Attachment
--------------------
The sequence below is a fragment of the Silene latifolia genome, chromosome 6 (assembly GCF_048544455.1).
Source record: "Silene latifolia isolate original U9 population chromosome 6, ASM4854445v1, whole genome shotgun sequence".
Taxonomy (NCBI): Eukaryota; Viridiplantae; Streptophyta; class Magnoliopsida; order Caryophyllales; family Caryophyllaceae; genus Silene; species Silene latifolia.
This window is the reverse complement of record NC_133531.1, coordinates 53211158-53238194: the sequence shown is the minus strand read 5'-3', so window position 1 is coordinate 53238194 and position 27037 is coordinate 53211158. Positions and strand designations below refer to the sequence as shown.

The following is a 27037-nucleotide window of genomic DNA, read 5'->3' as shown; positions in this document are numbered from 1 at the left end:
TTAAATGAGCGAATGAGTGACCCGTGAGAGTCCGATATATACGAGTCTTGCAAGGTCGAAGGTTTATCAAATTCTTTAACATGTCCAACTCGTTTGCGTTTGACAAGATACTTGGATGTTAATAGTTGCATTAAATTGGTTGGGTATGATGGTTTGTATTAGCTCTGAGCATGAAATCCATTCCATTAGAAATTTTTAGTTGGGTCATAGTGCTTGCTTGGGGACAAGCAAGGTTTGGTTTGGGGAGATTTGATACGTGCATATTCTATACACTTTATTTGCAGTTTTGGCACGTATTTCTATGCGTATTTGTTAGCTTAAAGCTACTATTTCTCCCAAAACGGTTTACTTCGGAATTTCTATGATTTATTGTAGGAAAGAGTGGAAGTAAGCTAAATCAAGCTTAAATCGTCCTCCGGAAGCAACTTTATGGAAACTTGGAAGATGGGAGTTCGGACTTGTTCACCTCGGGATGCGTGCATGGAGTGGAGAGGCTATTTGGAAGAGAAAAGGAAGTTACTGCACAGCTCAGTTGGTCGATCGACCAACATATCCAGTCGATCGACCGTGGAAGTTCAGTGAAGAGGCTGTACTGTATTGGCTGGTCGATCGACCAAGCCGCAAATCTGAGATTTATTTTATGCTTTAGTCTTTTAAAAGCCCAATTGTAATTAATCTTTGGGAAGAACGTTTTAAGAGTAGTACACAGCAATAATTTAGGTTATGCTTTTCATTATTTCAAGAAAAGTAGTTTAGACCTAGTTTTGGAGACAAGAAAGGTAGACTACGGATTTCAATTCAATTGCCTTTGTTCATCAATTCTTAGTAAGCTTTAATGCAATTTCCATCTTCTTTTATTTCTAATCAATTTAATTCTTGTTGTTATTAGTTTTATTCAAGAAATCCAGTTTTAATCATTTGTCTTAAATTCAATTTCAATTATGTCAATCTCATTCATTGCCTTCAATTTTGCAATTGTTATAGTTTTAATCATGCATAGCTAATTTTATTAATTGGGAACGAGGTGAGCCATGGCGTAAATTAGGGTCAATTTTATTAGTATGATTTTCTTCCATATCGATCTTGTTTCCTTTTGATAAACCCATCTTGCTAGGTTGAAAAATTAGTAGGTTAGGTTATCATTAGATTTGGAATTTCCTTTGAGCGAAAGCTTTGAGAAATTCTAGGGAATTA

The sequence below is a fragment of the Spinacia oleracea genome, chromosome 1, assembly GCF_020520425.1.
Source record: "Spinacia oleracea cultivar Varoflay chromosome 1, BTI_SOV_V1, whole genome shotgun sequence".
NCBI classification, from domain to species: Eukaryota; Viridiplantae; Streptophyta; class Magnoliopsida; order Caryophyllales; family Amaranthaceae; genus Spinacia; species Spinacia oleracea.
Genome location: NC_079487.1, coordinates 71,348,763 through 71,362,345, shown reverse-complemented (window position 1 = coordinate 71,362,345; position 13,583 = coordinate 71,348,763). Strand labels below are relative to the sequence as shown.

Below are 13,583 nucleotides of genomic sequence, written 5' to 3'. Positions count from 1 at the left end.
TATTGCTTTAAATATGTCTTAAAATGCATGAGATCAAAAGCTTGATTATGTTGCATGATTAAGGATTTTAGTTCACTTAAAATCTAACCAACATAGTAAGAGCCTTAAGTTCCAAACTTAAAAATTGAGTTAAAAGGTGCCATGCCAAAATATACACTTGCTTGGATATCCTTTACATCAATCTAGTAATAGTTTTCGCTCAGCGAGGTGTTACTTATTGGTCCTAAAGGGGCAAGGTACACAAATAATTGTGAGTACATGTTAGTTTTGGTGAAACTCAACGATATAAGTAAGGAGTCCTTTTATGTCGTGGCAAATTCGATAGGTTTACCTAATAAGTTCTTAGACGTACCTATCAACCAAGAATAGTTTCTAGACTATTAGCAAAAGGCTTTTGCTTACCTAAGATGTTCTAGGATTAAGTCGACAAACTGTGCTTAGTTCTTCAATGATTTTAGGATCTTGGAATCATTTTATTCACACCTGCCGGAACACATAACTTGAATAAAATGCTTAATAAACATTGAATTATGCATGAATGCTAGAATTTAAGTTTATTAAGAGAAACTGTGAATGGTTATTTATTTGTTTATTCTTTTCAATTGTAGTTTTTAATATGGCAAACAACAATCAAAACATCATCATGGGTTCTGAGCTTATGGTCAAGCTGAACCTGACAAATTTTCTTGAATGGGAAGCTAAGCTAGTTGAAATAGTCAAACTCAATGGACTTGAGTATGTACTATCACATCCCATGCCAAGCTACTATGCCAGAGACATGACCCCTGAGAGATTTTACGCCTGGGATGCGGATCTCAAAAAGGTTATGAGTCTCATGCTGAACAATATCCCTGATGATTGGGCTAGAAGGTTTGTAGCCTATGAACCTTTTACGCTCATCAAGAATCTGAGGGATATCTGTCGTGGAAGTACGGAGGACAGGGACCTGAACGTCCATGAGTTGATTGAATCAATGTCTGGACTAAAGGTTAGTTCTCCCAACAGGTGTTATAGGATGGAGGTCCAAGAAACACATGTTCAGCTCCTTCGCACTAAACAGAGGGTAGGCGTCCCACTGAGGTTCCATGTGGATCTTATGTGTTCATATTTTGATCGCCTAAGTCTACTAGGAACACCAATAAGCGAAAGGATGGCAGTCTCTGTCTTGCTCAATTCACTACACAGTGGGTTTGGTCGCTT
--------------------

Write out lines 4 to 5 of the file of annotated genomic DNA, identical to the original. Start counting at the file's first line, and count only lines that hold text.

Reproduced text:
This window is the reverse complement of record NC_133531.1, coordinates 53211158-53238194: the sequence shown is the minus strand read 5'-3', so window position 1 is coordinate 53238194 and position 27037 is coordinate 53211158. Positions and strand designations below refer to the sequence as shown.

The following is a 27037-nucleotide window of genomic DNA, read 5'->3' as shown; positions in this document are numbered from 1 at the left end: